Nigeria’s President Muhammadu Buhari has ordered a military crackdown on ethnic Fulani herders who are accused of being behind a spate of deadly attacks this year.
Clashes between different groups of Fulani herders and farmers are reported to have killed thousands of people in the West African country over the past two decades.
In 2014, more than 1,200 people were killed in the clashes, according to the most recent Global Terrorism Index.
This made the Fulani’s the world’s fourth deadliest militant group, the report said.
This year, around 300 people were killed in a deadly massacre in Central Benue State in February, and in September, more than 40 people were killed in an attack in southern Enugu State.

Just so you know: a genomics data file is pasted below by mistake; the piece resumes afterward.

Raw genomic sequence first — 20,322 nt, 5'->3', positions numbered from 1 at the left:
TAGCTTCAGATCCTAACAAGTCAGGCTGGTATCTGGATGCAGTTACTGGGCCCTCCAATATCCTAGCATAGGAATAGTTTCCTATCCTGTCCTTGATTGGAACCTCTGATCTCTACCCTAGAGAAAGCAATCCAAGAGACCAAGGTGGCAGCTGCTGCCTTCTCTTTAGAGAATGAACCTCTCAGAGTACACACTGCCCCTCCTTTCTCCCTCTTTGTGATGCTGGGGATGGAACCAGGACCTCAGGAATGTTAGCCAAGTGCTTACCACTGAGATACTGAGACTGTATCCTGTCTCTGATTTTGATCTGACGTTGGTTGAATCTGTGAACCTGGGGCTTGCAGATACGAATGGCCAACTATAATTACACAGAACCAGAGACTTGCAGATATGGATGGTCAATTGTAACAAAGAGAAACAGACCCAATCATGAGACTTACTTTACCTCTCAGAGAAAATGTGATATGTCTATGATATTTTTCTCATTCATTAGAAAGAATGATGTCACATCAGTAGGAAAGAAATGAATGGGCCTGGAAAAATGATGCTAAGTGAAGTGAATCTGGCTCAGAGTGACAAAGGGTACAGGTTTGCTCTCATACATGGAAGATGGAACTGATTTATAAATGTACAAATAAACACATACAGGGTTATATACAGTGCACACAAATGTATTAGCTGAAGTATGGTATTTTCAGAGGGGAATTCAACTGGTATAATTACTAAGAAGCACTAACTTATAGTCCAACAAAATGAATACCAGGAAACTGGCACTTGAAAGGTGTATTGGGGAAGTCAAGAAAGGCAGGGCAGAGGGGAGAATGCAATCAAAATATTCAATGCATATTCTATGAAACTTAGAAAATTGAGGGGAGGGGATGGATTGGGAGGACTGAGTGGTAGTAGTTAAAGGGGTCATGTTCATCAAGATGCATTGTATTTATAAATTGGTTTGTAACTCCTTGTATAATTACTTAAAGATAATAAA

The killings caused nationwide outrage in Nigeria.
This led to growing anti-Fulani sentiment in some parts of the country with the hashtag #fulaniherdsmen trending on social media.
Now, President Muhammadu Buhari, himself a Fulani, has responded to the public outcry and ordered the security forces to crack down on the cattle raiders.
The president has also prioritized crushing jihast group Boko Haram, and earlier this year gave the army a deadline to ensure the group’s leaders were captured.